For several weeks, a rotation has been underway in the U.S. market, with money moving away from some...
Oil on its Way Up Again?
11/18/2008 1:50 pm EST
Peter Way, editor of Block Traders’ Oil & Gold Monitor, says big money is betting on higher oil prices.
The January’09 crude oil futures contract already has a much higher price range forecast than the December contract. Crude is the “least common denominator” in an industry where everything relates back to the delivered cost of a million BTUs of usable energy. That is because Crude has been the lowest cost energy source to extract, process and deliver. Its processing involves minimal environmental costs, and it is easily stored. Stocks of energy supplying companies and those that support them tend to reflect crude price trends and its prospects, so there may well be stock buying opportunities now that have small probability of seeing prices this low again. Oil prices back above $100 a barrel are quite likely in 2009, and a return to this year’s high is possible. Just $100 would be an increase of over 60%.
Why are the big players in Crude, energy industry and investment participants alike, so optimistic about its price in coming months? Don’t they know that there’s a worldwide credit freeze on? Don’t they see the plunge in auto sales with GM and Ford, hats in hand, begging in the beltway? Don’t they hear about China’s post-Olympics slowdown? Don’t they know about the glut of tanker transport capacity? Don’t they know that OPEC members always cheat on announced production cutbacks? Can’t they read the inventory statistics?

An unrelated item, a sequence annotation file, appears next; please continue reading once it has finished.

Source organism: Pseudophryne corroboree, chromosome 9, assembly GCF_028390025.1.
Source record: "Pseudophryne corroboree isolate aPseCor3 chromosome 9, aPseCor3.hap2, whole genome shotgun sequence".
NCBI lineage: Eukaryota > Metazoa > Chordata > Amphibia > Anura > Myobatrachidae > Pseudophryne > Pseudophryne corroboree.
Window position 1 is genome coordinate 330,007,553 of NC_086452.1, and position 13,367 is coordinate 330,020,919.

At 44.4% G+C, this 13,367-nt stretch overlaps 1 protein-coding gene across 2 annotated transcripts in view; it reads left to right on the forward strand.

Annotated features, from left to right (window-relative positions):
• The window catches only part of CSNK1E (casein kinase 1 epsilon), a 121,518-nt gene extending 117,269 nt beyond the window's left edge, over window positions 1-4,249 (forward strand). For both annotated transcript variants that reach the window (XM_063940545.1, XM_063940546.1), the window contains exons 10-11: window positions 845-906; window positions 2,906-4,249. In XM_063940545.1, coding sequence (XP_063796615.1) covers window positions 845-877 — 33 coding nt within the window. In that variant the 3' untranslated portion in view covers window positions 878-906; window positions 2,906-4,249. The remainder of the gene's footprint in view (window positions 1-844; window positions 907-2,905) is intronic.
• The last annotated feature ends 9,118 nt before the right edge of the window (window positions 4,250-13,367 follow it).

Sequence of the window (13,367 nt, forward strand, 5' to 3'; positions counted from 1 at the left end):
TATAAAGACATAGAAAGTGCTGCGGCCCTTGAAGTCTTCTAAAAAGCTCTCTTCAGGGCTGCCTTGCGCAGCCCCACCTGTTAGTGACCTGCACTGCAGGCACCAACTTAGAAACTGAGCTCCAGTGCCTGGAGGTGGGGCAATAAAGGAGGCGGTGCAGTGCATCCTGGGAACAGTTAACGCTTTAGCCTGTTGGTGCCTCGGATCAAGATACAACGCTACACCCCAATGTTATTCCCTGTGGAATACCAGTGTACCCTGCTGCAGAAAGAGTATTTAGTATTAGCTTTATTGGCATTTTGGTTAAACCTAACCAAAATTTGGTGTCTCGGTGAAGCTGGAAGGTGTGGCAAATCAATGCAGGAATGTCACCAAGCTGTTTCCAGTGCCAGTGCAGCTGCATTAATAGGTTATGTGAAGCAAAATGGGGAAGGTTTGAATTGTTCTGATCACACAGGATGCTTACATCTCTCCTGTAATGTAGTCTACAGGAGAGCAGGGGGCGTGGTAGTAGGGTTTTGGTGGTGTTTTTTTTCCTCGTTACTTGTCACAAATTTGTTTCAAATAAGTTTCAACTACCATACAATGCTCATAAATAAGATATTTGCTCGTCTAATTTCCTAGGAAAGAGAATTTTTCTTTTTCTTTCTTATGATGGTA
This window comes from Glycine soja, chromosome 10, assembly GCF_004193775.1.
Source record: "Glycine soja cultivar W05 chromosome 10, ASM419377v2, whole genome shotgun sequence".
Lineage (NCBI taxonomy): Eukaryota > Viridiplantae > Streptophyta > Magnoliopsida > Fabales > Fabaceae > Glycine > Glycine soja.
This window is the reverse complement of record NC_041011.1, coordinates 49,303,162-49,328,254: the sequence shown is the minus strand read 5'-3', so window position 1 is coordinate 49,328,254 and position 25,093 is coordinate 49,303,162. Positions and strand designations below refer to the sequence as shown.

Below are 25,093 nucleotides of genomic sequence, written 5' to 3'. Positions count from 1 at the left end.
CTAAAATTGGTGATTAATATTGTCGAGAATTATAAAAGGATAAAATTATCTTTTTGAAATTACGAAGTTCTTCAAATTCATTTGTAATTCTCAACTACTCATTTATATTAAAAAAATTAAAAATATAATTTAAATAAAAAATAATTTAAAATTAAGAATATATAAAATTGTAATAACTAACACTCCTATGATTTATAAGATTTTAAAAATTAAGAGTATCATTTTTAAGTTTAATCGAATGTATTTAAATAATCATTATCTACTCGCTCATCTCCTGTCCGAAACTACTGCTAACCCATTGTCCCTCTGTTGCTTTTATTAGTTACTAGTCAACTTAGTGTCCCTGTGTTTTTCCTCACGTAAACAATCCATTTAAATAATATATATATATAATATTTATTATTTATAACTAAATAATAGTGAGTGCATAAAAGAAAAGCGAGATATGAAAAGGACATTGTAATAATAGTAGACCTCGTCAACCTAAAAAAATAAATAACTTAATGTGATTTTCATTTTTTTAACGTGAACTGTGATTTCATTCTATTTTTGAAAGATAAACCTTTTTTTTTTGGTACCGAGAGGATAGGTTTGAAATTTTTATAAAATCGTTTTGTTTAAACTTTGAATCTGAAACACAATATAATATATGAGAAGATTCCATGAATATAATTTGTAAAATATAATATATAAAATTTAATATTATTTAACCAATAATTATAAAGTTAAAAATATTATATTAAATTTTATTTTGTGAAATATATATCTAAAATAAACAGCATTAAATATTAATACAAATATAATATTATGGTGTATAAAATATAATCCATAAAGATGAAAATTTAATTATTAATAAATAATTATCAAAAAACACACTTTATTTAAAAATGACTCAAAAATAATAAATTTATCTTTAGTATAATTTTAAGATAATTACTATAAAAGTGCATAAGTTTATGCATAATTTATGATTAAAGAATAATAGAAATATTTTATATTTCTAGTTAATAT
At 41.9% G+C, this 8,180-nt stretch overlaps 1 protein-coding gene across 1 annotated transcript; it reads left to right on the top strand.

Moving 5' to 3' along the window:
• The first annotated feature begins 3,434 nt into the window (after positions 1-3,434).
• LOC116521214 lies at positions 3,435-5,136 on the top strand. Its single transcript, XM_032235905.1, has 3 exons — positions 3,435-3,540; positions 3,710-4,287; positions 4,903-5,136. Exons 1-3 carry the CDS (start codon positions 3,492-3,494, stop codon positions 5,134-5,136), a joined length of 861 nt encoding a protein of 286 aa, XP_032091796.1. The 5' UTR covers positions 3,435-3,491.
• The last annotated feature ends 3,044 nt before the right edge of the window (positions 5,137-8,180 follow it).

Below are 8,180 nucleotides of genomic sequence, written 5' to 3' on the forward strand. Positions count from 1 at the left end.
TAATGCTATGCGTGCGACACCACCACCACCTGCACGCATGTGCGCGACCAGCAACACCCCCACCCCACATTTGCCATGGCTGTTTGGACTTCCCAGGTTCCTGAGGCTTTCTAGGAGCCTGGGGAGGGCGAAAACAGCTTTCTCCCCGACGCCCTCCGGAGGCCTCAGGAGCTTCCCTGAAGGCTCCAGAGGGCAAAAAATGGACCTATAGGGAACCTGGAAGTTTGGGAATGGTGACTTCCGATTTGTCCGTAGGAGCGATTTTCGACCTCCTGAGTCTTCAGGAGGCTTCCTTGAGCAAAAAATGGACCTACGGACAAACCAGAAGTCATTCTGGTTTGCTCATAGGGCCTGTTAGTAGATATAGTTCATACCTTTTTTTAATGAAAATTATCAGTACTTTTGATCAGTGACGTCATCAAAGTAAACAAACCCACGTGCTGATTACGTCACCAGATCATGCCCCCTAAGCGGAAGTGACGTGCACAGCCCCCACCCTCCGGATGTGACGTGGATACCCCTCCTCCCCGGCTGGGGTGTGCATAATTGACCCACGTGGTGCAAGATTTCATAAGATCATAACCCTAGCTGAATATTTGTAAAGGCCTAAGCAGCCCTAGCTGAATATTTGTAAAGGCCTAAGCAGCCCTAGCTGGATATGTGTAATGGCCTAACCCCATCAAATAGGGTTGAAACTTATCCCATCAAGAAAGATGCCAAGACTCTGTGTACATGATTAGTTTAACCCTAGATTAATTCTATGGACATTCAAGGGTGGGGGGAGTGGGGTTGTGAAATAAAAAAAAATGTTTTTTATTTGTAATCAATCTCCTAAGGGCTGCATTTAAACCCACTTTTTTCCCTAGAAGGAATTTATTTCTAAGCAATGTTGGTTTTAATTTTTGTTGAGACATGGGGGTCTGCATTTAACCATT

Could it be that they think the credit freeze may thaw? Could they believe that drivers in the US will go back to pre-$4 a gallon driving habits? Might China emulate the US and pump tons of liquidity back into its own banking system and stimulate its businesses to compete worldwide? Could they believe that it’s always safer to bet on shortage than on oversupply? Could they believe that the odds of an Israeli take-out strike of Iranian nuclear facilities between now and January 20th, followed by massive supply disruptions, are much higher since the US elections?
Could they believe that the Democrats, finally occupying the White House, will be able to socialistically turn the “Bush era” into a middle-class nirvana?
We don’t know. But the bets are being made, at a $100-billion scale, that crude’s price path to come is up. Are these folks such great forecasters that they should be believed? Well, they saw the decline in Crude prices coming, and bet on it. Our July newsletter showed that the trend of forecasts out to December’08 was down, from $145 to $95. Subsequent forecasts have been down to $65. Perhaps more importantly, are bets being made by the million-dollar market-makers that their big fund clients are likely to urge specific energy stock prices up by their investment actions?
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